Andrea Chesman, the self-proclaimed “Kale Woman”
So whenever someone approaches me about a cooking class, I suggest a class on cooking with kale. Which is what I found myself doing this past Wednesday for City Market Co-op in Burlington, Vermont. The class was held in the kitchen of Sustainability Academy, an elementary school in the Old North End. I’ve taught cooking classes there before — it always feeds my fantasy of becoming a school lunch lady.
The class was titled "Kale Three Ways," and the students were both kale lovers and kale virgins. All were aware that kale is very good for you and available from local growers through much of the winter. And although the class was promised three dishes, we actually prepared four.
Chopping red kale
We worked with curly kale, lacinato kale, and red kale — and I assured them there was no difference in flavor or texture once the kale was cooked. First, we started a minestrone soup that featured kale; then we roasted some; then we massaged some kale with a soy vinaigrette until it was tender enough to be enjoyed raw; then I sautéed some with garlic.
Chopping the garlic that will be sautéed with the curly kale
The point of sautéing the kale was to go over a few salient points. First, in my opinion, everything tastes better with garlic (and a little salt). Second, the skillet was preheated with olive oil until it shimmered, which is how we knew it was hot enough. Third, the kale was added in batches; as the first batch wilted, the second batch was added, and so on, until all fit in the pan. Then I sautéed the kale for about 8 minutes, until it was tender.
Finally, I encouraged everyone to drizzle a little extra flavoring onto the finished kale: balsamic glaze (available in supermarkets), pomegranate molasses (ditto), or a little soy sauce and sesame oil. As I wrote in a March 2012 entry about cooking winter greens, Chinese black vinegar also makes a tasty drizzle.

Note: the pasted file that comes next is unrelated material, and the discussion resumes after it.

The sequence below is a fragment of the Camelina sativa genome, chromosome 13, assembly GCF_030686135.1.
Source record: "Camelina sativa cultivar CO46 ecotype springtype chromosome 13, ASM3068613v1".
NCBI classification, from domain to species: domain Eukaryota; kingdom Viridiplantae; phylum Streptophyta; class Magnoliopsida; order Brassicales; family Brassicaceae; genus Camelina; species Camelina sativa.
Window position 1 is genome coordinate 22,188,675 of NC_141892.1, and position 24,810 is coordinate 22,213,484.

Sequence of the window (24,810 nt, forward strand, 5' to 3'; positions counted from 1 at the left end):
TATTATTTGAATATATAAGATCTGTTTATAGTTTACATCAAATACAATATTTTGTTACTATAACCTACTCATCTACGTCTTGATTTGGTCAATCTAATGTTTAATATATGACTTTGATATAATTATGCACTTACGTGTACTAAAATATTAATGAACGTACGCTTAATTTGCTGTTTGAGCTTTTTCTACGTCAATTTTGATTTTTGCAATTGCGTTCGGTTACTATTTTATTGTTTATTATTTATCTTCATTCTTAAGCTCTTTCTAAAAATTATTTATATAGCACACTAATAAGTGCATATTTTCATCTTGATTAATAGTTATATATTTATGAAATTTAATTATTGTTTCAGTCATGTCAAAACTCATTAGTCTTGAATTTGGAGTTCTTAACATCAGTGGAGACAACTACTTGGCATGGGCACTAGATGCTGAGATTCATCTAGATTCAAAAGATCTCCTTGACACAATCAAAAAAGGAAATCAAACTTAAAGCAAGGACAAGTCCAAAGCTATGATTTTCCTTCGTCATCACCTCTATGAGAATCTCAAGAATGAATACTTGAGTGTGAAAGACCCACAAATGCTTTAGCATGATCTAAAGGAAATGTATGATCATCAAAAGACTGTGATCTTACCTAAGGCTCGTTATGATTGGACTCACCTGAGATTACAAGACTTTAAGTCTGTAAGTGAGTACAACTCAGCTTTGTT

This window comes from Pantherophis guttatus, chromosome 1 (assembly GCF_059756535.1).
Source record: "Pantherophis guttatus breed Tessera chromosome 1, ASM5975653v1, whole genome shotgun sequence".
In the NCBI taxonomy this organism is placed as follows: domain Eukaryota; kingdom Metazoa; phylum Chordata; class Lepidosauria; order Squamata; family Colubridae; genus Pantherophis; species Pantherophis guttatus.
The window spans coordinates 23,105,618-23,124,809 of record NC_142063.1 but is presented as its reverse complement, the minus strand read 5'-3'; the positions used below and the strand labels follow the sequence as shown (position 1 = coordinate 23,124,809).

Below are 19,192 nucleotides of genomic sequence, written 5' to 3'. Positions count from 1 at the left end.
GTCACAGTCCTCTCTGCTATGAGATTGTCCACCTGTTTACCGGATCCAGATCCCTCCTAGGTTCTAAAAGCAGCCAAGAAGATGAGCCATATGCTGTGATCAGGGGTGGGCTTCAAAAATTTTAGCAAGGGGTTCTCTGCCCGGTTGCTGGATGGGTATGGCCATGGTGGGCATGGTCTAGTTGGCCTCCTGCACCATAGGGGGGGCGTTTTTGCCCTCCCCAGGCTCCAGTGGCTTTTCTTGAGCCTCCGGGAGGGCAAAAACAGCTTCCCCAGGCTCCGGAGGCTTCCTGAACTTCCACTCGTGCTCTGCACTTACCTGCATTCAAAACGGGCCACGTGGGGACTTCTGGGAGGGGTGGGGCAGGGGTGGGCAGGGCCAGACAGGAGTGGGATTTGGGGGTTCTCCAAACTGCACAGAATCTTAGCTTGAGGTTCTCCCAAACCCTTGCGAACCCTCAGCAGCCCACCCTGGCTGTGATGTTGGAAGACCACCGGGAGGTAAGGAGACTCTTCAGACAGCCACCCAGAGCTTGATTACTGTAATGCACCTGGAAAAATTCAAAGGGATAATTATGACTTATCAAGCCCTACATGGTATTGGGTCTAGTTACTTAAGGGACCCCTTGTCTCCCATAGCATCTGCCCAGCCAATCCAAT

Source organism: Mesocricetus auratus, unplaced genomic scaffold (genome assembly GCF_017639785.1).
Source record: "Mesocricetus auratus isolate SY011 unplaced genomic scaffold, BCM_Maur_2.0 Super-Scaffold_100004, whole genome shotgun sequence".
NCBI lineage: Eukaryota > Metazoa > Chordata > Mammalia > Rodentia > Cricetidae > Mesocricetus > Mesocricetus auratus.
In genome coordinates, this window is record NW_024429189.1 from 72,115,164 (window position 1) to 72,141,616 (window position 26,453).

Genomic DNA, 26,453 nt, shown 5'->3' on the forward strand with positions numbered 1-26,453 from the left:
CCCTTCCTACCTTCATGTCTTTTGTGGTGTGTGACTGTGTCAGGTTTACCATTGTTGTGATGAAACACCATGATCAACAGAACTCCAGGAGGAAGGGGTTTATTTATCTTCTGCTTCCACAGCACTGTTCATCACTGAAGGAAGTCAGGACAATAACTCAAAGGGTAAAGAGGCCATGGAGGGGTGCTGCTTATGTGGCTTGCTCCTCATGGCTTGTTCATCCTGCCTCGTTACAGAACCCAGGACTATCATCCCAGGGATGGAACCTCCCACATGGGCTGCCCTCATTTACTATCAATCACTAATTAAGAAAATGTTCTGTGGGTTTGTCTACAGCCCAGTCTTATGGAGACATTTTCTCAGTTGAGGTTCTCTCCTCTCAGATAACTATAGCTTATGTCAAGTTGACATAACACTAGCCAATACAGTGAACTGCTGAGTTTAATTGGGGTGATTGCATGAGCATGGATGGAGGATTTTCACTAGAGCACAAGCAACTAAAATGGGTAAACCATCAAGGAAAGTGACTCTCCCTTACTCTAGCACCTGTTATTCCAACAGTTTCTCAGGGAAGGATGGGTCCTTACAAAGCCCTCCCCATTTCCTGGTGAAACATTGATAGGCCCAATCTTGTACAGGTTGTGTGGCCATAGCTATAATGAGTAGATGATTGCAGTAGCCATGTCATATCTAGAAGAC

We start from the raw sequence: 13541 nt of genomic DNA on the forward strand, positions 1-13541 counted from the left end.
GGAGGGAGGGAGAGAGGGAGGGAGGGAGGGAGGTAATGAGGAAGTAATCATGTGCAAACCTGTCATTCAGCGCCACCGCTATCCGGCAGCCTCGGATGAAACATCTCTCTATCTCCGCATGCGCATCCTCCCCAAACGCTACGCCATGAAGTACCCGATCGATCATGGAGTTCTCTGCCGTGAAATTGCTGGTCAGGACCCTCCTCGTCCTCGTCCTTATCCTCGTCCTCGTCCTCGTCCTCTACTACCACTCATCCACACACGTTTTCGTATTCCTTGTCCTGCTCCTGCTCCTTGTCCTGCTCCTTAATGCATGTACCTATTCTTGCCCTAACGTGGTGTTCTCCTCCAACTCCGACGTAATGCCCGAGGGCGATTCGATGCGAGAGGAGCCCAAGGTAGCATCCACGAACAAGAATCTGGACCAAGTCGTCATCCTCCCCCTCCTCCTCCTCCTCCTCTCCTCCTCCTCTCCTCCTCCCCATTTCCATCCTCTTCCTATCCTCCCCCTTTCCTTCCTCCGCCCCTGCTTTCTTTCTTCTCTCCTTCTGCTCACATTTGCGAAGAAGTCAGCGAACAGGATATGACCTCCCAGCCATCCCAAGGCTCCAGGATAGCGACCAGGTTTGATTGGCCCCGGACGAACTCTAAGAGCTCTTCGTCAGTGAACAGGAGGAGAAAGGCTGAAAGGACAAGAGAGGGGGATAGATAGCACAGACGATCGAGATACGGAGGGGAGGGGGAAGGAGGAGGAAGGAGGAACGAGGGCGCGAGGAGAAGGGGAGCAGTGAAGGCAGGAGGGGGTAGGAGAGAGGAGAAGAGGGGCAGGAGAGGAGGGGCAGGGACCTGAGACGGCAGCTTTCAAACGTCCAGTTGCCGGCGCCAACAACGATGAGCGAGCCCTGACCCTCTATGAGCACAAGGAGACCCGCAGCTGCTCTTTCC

Here’s the recipe for roasted kale. This is a pretty foolproof recipe, unless you are the type to get easily distracted. If kids are underfoot, and you don’t have a working timer, roast the kale at 250°F for 20 to 25 minutes, instead of roasting at 450°F for 10 minutes. The color of the chips will be brighter and the flavor and texture will be just as wonderful.
Crispy Kale ChipsServes 1 to 4
Potato chips: be gone! Roasted kale is so delicious, you never need to turn to them again for a hit of crisp and salt. Like potato chips or popcorn, this is more appropriate as a snack or hors d’oeuvre than a side dish because of the high volume of the pieces.
- 1 bunch curly kale, leaves chopped in 1-inch pieces and tough stems discarded
- About 2 tablespoons extra-virgin olive oil
- Coarse sea salt or kosher salt
- Preheat the oven to 425°F.
- Measure the kale, and transfer to a large bowl. For every 4 cups of firmly packed leaves, add 1 tablespoon oil. Mix well with your hands to make sure the leaves are evenly coated. Spread out on a large sheet pan into a single layer.
- Roast for about 10 minutes, until the curly tips of the leaves are darkened and the interior of the leaves are a bright green. The leaves should be mostly crunchy but not blackened.
- Toss with salt, and serve.
Recipe adapted from Recipes from the Root Cellar. © 2010 Andrea Chesman. All rights reserved.
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